A three-day forum on international finance in Beijing concerned itself with ways to increase global cooperation and development by focusing on how to bring the financial system into closer contact with the global economic situation.
The theme of the International Finance Forum (IFF) 2011, held Nov 8 to Nov 10, was "New Frameworks of Global Finance: Reform and Influence".
Discussions centered on the international monetary system, debt crisis, financial markets, and regulatory financial structures. And, as was the case with previous sessions, the annual conference had a long list of key international figures, including heads of government, finance experts, prominent economists, and acknowledged experts in related fields.
One prominent topic this year was the need for a more sustainable global economy and the question of how to solve the debt crises and have sustainable economic development.
"The IFF has seen great changes in the global economy and finance in its eight years, and, that as the economy recovers and governments consider a new global financial order, the IFF can help with the needed communication and cooperation," said Cheng Siwei, president of the forum.
It can do this, Cheng said, by providing an arena for discussing possibilities of the prospects in the global economy and in finance, and by examining the transformations and impact of global regulations.
Guo Jinlong, the mayor of Beijing, spoke at the opening ceremony where, he said, the world is still being affected by the global financial crisis and some developed countries are suffering from a debt crisis, while others are feeling great pressure from inflation.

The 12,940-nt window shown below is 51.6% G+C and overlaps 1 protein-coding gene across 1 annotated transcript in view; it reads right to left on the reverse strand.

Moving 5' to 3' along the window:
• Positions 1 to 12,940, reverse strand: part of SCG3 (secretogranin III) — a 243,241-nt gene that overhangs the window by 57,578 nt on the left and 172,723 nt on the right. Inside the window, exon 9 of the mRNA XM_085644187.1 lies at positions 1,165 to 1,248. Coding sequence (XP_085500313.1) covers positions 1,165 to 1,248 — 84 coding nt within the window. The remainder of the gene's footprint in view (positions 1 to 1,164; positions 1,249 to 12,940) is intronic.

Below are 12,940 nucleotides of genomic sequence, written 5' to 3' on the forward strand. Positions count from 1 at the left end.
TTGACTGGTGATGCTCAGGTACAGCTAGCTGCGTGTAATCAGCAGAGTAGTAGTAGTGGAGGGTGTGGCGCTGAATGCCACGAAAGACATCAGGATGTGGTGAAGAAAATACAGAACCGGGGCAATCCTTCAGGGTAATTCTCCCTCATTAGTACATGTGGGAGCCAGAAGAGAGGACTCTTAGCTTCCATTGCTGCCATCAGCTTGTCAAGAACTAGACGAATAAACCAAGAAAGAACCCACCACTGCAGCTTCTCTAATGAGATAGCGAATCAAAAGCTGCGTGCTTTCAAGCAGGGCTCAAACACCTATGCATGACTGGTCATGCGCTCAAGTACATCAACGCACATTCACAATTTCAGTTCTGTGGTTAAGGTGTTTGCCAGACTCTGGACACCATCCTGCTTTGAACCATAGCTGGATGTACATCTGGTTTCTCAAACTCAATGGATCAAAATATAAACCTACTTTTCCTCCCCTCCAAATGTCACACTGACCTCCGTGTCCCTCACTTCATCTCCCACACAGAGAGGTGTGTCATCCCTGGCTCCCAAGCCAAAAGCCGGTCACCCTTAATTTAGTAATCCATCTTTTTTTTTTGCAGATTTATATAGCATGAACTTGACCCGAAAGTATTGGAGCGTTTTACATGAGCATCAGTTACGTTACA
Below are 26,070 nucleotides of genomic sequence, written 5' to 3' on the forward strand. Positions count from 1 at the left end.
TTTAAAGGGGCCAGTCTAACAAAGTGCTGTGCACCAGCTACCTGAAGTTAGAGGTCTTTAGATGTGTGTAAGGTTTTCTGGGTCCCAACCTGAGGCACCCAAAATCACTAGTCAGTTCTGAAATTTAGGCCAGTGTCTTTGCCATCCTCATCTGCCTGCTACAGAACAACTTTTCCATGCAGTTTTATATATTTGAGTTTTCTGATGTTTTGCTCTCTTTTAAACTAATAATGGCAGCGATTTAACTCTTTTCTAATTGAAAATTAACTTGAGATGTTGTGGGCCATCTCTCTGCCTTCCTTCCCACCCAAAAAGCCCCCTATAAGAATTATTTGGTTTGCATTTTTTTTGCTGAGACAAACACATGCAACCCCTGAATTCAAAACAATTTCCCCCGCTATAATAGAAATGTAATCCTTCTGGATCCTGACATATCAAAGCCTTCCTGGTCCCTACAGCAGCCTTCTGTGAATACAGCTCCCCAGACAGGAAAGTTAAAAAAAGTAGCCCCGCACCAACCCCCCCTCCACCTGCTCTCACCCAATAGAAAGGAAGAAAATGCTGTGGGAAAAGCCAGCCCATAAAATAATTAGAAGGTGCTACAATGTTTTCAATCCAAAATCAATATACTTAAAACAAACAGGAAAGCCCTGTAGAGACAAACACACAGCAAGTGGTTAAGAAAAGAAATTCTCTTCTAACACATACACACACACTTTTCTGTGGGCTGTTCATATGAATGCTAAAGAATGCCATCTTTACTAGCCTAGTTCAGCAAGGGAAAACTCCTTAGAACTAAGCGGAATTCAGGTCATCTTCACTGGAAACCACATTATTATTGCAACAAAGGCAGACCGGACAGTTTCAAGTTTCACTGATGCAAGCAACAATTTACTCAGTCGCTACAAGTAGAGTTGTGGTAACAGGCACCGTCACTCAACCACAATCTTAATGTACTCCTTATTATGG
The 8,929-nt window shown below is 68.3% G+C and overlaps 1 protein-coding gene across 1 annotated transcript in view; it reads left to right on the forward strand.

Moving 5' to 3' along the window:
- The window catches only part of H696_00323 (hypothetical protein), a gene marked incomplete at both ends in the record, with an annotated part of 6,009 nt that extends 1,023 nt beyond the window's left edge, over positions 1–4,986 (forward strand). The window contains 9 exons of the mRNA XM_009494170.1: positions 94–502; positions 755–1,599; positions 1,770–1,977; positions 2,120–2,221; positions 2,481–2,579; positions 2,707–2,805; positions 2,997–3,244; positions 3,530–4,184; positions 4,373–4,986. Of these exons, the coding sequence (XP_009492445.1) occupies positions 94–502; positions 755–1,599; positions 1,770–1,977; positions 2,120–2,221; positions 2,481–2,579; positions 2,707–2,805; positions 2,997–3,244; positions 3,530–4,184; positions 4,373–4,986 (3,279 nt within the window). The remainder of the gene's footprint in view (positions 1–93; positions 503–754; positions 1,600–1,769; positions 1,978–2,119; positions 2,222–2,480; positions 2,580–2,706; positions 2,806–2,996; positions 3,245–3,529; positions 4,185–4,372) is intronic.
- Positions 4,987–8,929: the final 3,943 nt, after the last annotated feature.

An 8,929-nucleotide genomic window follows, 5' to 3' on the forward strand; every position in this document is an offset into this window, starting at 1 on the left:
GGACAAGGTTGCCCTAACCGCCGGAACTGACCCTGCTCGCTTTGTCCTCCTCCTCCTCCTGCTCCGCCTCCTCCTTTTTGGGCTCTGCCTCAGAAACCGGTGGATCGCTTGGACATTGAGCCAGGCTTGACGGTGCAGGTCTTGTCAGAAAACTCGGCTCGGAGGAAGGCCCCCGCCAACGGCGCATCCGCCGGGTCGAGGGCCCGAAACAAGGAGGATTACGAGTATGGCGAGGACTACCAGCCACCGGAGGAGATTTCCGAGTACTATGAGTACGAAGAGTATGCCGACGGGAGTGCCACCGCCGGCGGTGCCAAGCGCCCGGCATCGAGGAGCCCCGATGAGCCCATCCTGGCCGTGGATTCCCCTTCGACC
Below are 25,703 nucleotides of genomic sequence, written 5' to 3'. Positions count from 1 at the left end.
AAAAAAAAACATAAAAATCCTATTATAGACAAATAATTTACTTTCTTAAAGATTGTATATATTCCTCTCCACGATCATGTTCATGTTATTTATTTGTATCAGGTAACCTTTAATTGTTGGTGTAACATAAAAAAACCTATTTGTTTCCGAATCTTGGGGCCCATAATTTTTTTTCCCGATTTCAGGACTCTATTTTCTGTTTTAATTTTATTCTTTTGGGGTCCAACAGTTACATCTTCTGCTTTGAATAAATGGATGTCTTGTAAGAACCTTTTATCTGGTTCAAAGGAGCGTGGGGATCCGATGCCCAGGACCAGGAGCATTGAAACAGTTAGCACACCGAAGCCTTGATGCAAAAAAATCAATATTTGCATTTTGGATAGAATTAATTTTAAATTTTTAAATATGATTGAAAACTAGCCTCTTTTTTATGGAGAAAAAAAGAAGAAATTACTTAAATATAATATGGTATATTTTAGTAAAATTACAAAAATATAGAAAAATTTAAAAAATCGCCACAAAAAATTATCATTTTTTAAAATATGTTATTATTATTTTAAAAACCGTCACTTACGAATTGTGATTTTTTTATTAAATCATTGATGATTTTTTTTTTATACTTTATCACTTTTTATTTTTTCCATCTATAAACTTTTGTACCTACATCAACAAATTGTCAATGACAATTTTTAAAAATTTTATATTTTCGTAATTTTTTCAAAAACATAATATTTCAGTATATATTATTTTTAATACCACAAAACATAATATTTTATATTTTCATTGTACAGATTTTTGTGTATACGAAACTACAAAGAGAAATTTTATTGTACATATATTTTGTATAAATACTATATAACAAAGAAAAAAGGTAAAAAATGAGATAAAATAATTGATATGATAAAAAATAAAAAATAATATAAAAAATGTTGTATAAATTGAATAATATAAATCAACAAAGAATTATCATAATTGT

Guo went on to say that seeking an economic recovery by finance is a shared notion and is the responsibility of China as well.
He said that Beijing, in this regard, has considered financial development as an important way to develop a sustainable economy, for years.
Over the past five years, he said, Beijing's financial business has grown at an average rate of 11 percent annually and that it will do more to develop that business and make the capital a more influential finance center, internationally.
Ban Ki-moon, the UN secretary-general, in a video message for the opening ceremony, gave the UN's view on reforming global economic regulations, and said the UN will sign agreements with G20 members on complementary development.
Developing countries, he said, need to get more involved in building a new global framework and regulations.
Paul Volcker, the IFF co-chairman, also spoke via video, where he said that, under current circumstances, governments have gotten a great lesson about how finance is no longer a matter of just one nation, but an international issue.
Volcker, who is also head of the US president's Economic Recovery Committee and a former chairman of US Federal Reserve Board, noted that financial globalization means that countries need to understand each other more and cooperate more in financial supervision and financial frameworks.
He said the international currency system, discussed at the 2011 session, has been emphasized repeatedly over the past decade and that, building such a system is especially important in Europe, which is now suffering from the debt crisis.
Supachai Panitchpakdi, secretary-general of the UN conference on trade and development, said via video that the world today is undergoing an economic recovery that is more noticeable in developing countries where the economies are recovering at a rate of 6.5 percent.
Developed counties, on the other hand, Supachai said, are recovering at a lower rate - about two percent on average - some even slower, as is the case with Greece and Ireland.
He said the International Monetary Fund expected the world economy to reach an average of 0.5 percent growth by the end of 2011 and that the world had held the wrong attitude towards the financial crisis and had not learned a proper lesson from it.
He said that now is the right time for a new financial architecture and reforms in the global financial structure.